- Are you pleased with the shapes and movements that you have created in both applique and fabric manipulation? What would you do differently?
As described above, I was very happy with some of my applique pieces, especially the one with raised leather areas and whip-stitch surrounding it, and I would love to try this one again on a bigger scale and in different colours – maybe metallic leather! The fabric manipulation pieces I didn’t find so interesting, in part maybe because it felt more restricted, I was pleased with where my final sample was heading though, and would like to some how make it more 3D, but I’m not quite sure how best to go about it.
- How did the pieces work in relation to your drawings? Were the final results very different from the drawings? Did the fabric manipulation technique take over and dictate the final result?
I feel the pieces were rather a loose interpretation of the sketchbook work. I embraced the colours that I felt very drawn to in my final applique pieces, but did very little with the actual shapes I had sketched, other than trying to capture the movement and colour changes of the water shown in ‘Islands and Deepwater’. In the final fabric manipulation piece I focused on the circular swirling feeling of the ‘rock pools’, which I think I managed to capture, however the piece changed quite dramatically from how I intended it to look at the start. My original idea was for the base of the fabric to stay quite flat, but have large folds of fabric standing up to create the sides of the rock pool, however, the fabric did not want to stay flat, and I couldn’t work out a way to have such large folds of fabric which gradually faded back into the flat area, so I ended up making much smaller pin-tucks and having to put up with the waviness of the fabric. The undulating, nest-like structure that was produced in the end I’m actually quite pleased with though, and if I was to make the piece again I would focus on making it as curved and 3D as possible.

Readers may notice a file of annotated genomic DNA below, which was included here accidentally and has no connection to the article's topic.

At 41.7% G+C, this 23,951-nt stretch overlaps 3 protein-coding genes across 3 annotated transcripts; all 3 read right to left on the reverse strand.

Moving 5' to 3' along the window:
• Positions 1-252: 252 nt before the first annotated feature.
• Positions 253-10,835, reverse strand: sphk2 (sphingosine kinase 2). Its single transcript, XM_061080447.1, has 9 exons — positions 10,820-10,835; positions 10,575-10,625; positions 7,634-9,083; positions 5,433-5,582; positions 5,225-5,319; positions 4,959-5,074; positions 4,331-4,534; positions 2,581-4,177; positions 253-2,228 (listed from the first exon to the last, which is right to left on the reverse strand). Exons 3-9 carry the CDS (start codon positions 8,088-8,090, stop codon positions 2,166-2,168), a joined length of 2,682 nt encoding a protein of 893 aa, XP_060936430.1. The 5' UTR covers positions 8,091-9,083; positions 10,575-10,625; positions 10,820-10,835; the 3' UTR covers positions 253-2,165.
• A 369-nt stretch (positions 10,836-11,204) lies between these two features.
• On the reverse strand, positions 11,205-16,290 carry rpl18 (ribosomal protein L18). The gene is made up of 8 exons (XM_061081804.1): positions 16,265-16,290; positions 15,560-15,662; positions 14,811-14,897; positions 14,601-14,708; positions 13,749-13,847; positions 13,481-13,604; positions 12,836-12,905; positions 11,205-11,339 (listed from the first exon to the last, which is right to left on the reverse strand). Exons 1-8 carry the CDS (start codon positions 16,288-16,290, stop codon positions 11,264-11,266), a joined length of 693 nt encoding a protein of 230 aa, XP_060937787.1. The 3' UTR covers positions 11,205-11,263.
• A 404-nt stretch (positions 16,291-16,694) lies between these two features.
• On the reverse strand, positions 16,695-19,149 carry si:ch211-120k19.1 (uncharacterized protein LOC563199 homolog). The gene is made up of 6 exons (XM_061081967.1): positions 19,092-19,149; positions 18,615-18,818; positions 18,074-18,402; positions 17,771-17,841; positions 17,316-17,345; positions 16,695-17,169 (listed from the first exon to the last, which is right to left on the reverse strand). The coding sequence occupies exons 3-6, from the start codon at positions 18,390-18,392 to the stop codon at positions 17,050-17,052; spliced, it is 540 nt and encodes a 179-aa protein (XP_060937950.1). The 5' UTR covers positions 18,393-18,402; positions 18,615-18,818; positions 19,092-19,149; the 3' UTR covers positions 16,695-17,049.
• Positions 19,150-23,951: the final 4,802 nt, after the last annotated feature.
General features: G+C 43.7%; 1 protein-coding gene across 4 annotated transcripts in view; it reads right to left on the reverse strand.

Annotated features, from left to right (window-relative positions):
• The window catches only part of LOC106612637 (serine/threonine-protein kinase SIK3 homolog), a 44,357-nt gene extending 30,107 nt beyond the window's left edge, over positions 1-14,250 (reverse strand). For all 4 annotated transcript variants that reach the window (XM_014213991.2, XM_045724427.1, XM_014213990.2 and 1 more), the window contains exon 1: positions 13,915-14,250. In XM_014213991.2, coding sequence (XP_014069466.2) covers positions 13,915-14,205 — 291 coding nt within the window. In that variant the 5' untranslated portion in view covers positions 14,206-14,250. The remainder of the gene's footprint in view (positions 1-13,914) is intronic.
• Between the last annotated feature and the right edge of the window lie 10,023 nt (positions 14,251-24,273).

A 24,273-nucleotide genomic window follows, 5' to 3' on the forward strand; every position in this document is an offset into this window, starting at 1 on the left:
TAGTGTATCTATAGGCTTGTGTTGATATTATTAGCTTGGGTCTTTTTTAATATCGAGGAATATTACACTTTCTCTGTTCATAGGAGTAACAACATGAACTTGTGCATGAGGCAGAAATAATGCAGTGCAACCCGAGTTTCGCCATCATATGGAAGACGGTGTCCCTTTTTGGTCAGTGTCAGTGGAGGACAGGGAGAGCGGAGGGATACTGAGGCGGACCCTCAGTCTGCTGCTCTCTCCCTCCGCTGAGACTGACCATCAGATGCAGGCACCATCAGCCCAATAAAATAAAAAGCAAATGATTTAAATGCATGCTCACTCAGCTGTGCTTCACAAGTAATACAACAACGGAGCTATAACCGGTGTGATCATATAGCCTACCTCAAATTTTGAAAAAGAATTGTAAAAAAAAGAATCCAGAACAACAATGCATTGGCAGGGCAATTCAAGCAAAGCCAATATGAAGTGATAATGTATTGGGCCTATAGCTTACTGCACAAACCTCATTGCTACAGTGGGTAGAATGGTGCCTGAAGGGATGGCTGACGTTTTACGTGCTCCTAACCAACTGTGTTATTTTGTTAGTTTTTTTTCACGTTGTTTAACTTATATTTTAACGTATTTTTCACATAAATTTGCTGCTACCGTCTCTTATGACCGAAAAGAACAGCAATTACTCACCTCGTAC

- Was it helpful to work from the drawings in the applique exercise? Would you have preferred to play directly with cut shapes and materials?
I used the drawings as inspiration in the applique exercise, but didn’t rigidly copy them as none of them seemed like something I could copy directly into another format, so whilst they were helpful for giving me an idea for a direction to go in with my work, in the end I just played around directly with the materials I had and arrived at my final piece that way.
- How do you feel about working with stitch in general? Is it an area you would like to pursue in more depth? Do you find it limiting in any way?
I really enjoy working with stitch, especially when combined with other techniques. I enjoy the control and ongoing changes and development of sewing something by hand over time, but it can also end up taking a very long time to complete something that way, so adding in a little bit of applique or painting along the way really helps fill some of the space and finish a piece off. I would very much like to look into combining stitch with other techniques to create heavily textured pieces, but I find the main limiting factor is simply time, pieces can take weeks or months to complete (and cause some very sore fingers) and that’s something I can’t always fit in within the time frame of the course.